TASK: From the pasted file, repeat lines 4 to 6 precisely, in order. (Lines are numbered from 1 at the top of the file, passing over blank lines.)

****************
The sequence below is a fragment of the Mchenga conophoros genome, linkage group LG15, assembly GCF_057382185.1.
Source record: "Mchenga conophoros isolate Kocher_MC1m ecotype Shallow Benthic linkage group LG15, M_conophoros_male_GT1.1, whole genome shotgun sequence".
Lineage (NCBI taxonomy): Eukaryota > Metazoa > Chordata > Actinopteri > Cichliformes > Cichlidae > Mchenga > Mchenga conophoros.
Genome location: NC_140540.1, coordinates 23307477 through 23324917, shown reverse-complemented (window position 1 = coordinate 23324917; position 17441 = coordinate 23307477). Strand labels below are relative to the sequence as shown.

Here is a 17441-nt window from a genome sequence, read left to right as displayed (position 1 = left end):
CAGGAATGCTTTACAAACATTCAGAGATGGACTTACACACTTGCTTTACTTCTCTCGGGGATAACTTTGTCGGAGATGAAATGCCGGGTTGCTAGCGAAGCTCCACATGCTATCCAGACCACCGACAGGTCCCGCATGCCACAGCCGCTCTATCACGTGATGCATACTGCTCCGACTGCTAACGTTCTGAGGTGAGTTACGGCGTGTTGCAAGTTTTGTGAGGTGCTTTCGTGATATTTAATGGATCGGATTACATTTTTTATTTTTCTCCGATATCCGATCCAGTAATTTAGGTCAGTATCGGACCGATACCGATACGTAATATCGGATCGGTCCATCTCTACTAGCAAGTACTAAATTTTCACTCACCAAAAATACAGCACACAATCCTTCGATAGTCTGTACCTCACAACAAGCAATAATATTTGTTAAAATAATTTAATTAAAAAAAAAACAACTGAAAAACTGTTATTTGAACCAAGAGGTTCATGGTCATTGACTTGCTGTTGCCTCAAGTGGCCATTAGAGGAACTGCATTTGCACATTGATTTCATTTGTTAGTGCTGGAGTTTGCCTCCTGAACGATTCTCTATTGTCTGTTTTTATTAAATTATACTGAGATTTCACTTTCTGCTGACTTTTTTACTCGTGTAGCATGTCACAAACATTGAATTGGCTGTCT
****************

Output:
Genome location: NC_140540.1, coordinates 23307477 through 23324917, shown reverse-complemented (window position 1 = coordinate 23324917; position 17441 = coordinate 23307477). Strand labels below are relative to the sequence as shown.

Here is a 17441-nt window from a genome sequence, read left to right as displayed (position 1 = left end):
CAGGAATGCTTTACAAACATTCAGAGATGGACTTACACACTTGCTTTACTTCTCTCGGGGATAACTTTGTCGGAGATGAAATGCCGGGTTGCTAGCGAAGCTCCACATGCTATCCAGACCACCGACAGGTCCCGCATGCCACAGCCGCTCTATCACGTGATGCATACTGCTCCGACTGCTAACGTTCTGAGGTGAGTTACGGCGTGTTGCAAGTTTTGTGAGGTGCTTTCGTGATATTTAATGGATCGGATTACATTTTTTATTTTTCTCCGATATCCGATCCAGTAATTTAGGTCAGTATCGGACCGATACCGATACGTAATATCGGATCGGTCCATCTCTACTAGCAAGTACTAAATTTTCACTCACCAAAAATACAGCACACAATCCTTCGATAGTCTGTACCTCACAACAAGCAATAATATTTGTTAAAATAATTTAATTAAAAAAAAAACAACTGAAAAACTGTTATTTGAACCAAGAGGTTCATGGTCATTGACTTGCTGTTGCCTCAAGTGGCCATTAGAGGAACTGCATTTGCACATTGATTTCATTTGTTAGTGCTGGAGTTTGCCTCCTGAACGATTCTCTATTGTCTGTTTTTATTAAATTATACTGAGATTTCACTTTCTGCTGACTTTTTTACTCGTGTAGCATGTCACAAACATTGAATTGGCTGTCT